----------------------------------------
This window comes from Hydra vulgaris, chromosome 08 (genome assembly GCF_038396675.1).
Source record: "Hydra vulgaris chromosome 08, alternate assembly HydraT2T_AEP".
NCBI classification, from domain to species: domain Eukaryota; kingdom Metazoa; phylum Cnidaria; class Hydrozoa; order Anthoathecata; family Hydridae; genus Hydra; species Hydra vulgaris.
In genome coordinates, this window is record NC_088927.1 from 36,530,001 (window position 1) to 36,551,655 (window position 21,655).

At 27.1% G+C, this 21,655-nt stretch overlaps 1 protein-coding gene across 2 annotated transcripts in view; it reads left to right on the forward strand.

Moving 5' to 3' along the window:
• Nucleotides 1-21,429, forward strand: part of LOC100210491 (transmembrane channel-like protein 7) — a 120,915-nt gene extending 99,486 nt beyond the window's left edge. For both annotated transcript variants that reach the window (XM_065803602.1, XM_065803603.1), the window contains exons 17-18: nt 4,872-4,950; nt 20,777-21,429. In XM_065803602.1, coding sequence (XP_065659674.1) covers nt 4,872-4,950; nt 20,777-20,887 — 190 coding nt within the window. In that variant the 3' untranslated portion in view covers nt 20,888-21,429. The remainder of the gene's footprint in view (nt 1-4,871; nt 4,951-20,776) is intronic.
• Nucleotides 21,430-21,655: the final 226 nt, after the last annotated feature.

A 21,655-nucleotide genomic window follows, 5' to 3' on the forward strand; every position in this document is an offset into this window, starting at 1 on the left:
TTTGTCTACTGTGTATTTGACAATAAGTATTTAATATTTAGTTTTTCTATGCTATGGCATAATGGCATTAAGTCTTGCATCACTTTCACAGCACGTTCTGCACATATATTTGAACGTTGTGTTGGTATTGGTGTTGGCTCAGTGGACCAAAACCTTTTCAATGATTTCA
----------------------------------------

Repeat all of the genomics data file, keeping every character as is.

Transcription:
This window comes from Hydra vulgaris, chromosome 08 (genome assembly GCF_038396675.1).
Source record: "Hydra vulgaris chromosome 08, alternate assembly HydraT2T_AEP".
NCBI classification, from domain to species: domain Eukaryota; kingdom Metazoa; phylum Cnidaria; class Hydrozoa; order Anthoathecata; family Hydridae; genus Hydra; species Hydra vulgaris.
In genome coordinates, this window is record NC_088927.1 from 36,530,001 (window position 1) to 36,551,655 (window position 21,655).

At 27.1% G+C, this 21,655-nt stretch overlaps 1 protein-coding gene across 2 annotated transcripts in view; it reads left to right on the forward strand.

Moving 5' to 3' along the window:
• Nucleotides 1-21,429, forward strand: part of LOC100210491 (transmembrane channel-like protein 7) — a 120,915-nt gene extending 99,486 nt beyond the window's left edge. For both annotated transcript variants that reach the window (XM_065803602.1, XM_065803603.1), the window contains exons 17-18: nt 4,872-4,950; nt 20,777-21,429. In XM_065803602.1, coding sequence (XP_065659674.1) covers nt 4,872-4,950; nt 20,777-20,887 — 190 coding nt within the window. In that variant the 3' untranslated portion in view covers nt 20,888-21,429. The remainder of the gene's footprint in view (nt 1-4,871; nt 4,951-20,776) is intronic.
• Nucleotides 21,430-21,655: the final 226 nt, after the last annotated feature.

A 21,655-nucleotide genomic window follows, 5' to 3' on the forward strand; every position in this document is an offset into this window, starting at 1 on the left:
TTTGTCTACTGTGTATTTGACAATAAGTATTTAATATTTAGTTTTTCTATGCTATGGCATAATGGCATTAAGTCTTGCATCACTTTCACAGCACGTTCTGCACATATATTTGAACGTTGTGTTGGTATTGGTGTTGGCTCAGTGGACCAAAACCTTTTCAATGATTTCA